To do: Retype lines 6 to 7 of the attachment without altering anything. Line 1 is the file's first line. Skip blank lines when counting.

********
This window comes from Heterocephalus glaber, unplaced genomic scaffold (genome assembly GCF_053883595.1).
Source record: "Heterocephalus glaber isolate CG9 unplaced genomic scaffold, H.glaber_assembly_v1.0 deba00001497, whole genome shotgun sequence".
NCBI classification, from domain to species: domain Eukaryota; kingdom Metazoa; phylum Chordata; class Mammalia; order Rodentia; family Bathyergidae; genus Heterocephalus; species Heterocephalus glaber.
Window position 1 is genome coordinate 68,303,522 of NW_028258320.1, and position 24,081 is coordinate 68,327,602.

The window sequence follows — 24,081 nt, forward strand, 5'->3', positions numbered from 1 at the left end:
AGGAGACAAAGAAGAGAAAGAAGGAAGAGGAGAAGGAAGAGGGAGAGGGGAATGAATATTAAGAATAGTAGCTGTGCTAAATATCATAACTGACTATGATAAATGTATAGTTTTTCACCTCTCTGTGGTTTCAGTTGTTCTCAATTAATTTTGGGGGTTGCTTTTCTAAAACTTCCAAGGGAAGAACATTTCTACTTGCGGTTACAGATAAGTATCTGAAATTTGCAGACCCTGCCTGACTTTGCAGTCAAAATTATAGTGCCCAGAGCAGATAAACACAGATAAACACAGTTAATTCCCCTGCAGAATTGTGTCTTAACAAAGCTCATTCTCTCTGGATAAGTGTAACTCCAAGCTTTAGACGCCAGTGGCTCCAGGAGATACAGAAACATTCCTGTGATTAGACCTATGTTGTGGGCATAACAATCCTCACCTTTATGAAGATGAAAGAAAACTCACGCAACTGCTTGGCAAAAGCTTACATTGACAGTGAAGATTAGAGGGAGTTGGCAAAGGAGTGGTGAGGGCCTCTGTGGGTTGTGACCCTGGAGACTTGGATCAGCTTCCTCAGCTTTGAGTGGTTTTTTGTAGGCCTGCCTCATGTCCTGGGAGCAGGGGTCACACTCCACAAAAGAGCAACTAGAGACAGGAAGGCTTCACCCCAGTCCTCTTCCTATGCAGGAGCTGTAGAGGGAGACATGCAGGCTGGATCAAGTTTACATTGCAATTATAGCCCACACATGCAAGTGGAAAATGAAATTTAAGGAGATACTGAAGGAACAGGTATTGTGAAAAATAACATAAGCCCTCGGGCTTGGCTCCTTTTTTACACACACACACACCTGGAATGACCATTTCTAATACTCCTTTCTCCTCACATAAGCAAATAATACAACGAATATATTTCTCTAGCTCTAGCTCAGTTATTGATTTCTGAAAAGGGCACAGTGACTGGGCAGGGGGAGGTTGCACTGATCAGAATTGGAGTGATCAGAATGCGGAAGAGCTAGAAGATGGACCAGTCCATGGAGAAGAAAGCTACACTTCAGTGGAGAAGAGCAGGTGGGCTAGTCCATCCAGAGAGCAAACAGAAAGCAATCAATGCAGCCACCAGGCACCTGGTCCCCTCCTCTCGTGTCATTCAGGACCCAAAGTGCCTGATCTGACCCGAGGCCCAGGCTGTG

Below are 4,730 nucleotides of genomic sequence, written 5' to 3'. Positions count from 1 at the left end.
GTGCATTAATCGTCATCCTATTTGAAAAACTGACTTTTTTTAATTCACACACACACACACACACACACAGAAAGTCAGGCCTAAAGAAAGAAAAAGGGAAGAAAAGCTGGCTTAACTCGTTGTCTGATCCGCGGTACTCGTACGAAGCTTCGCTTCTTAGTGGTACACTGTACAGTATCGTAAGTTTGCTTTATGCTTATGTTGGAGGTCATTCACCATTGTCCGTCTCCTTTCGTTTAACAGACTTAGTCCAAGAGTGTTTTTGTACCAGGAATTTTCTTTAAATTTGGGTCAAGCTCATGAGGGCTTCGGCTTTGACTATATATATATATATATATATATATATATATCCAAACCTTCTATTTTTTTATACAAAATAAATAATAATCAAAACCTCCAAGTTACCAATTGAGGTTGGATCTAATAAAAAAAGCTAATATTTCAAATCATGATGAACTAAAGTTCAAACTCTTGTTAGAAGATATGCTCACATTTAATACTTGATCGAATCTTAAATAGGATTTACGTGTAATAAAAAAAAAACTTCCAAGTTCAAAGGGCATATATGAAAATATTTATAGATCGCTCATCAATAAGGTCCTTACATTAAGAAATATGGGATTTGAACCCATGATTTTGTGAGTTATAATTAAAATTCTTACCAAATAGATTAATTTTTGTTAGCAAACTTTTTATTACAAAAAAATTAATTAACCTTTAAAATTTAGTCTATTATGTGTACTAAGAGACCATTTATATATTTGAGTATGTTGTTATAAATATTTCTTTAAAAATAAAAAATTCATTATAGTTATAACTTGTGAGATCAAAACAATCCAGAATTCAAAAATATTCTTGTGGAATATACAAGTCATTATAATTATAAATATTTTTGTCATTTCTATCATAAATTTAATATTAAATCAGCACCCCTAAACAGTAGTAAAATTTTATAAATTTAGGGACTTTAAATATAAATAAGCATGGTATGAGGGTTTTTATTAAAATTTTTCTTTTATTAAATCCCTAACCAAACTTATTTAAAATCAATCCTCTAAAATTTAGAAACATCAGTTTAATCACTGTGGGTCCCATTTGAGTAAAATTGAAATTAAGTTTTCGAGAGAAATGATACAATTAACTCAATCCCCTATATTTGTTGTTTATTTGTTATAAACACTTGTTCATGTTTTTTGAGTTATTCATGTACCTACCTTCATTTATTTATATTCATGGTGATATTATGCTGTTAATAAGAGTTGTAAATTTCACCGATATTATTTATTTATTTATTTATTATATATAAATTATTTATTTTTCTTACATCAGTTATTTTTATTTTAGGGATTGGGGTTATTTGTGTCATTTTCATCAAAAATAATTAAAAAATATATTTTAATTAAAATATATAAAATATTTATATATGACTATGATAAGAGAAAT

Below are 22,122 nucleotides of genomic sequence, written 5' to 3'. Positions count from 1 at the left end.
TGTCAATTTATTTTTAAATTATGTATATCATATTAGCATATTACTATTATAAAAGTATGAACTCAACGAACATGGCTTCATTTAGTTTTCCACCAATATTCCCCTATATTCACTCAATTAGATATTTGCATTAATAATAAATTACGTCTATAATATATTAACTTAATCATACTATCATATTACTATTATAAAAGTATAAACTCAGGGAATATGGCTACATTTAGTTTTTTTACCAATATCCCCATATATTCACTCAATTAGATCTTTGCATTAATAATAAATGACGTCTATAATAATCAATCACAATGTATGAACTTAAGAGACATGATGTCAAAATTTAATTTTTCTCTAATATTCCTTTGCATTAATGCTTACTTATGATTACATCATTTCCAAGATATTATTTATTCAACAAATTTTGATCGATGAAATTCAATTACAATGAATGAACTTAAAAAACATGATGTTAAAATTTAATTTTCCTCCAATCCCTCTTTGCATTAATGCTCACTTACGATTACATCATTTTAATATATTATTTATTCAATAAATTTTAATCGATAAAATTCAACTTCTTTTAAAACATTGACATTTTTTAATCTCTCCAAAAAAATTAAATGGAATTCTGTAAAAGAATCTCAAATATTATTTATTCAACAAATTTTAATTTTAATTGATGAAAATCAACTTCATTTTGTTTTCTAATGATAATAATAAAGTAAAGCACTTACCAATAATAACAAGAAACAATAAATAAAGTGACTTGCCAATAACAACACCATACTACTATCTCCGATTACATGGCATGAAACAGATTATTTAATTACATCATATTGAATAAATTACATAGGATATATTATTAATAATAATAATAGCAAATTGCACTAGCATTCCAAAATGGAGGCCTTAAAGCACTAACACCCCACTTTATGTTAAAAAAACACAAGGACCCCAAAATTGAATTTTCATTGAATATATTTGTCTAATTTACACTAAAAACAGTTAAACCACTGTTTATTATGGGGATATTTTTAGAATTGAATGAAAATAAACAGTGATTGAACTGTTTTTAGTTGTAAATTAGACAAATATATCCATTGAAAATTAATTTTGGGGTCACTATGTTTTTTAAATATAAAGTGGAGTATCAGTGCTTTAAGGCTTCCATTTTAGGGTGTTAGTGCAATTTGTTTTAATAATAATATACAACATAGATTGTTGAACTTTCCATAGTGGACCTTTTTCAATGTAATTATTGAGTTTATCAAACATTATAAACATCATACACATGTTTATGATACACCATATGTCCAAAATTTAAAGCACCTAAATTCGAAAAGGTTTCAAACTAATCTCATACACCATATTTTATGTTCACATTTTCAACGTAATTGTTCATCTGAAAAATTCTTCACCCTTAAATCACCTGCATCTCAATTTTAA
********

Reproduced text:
AGGAGACAAAGAAGAGAAAGAAGGAAGAGGAGAAGGAAGAGGGAGAGGGGAATGAATATTAAGAATAGTAGCTGTGCTAAATATCATAACTGACTATGATAAATGTATAGTTTTTCACCTCTCTGTGGTTTCAGTTGTTCTCAATTAATTTTGGGGGTTGCTTTTCTAAAACTTCCAAGGGAAGAACATTTCTACTTGCGGTTACAGATAAGTATCTGAAATTTGCAGACCCTGCCTGACTTTGCAGTCAAAATTATAGTGCCCAGAGCAGATAAACACAGATAAACACAGTTAATTCCCCTGCAGAATTGTGTCTTAACAAAGCTCATTCTCTCTGGATAAGTGTAACTCCAAGCTTTAGACGCCAGTGGCTCCAGGAGATACAGAAACATTCCTGTGATTAGACCTATGTTGTGGGCATAACAATCCTCACCTTTATGAAGATGAAAGAAAACTCACGCAACTGCTTGGCAAAAGCTTACATTGACAGTGAAGATTAGAGGGAGTTGGCAAAGGAGTGGTGAGGGCCTCTGTGGGTTGTGACCCTGGAGACTTGGATCAGCTTCCTCAGCTTTGAGTGGTTTTTTGTAGGCCTGCCTCATGTCCTGGGAGCAGGGGTCACACTCCACAAAAGAGCAACTAGAGACAGGAAGGCTTCACCCCAGTCCTCTTCCTATGCAGGAGCTGTAGAGGGAGACATGCAGGCTGGATCAAGTTTACATTGCAATTATAGCCCACACATGCAAGTGGAAAATGAAATTTAAGGAGATACTGAAGGAACAGGTATTGTGAAAAATAACATAAGCCCTCGGGCTTGGCTCCTTTTTTACACACACACACACCTGGAATGACCATTTCTAATACTCCTTTCTCCTCACATAAGCAAATAATACAACGAATATATTTCTCTAGCTCTAGCTCAGTTATTGATTTCTGAAAAGGGCACAGTGACTGGGCAGGGGGAGGTTGCACTGATCAGAATTGGAGTGATCAGAATGCGGAAGAGCTAGAAGATGGACCAGTCCATGGAGAAGAAAGCTACACTTCAGTGGAGAAGAGCAGGTGGGCTAGTCCATCCAGAGAGCAAACAGAAAGCAATCAATGCAGCCACCAGGCACCTGGTCCCCTCCTCTCGTGTCATTCAGGACCCAAAGTGCCTGATCTGACCCGAGGCCCAGGCTGTG

Below are 4,730 nucleotides of genomic sequence, written 5' to 3'. Positions count from 1 at the left end.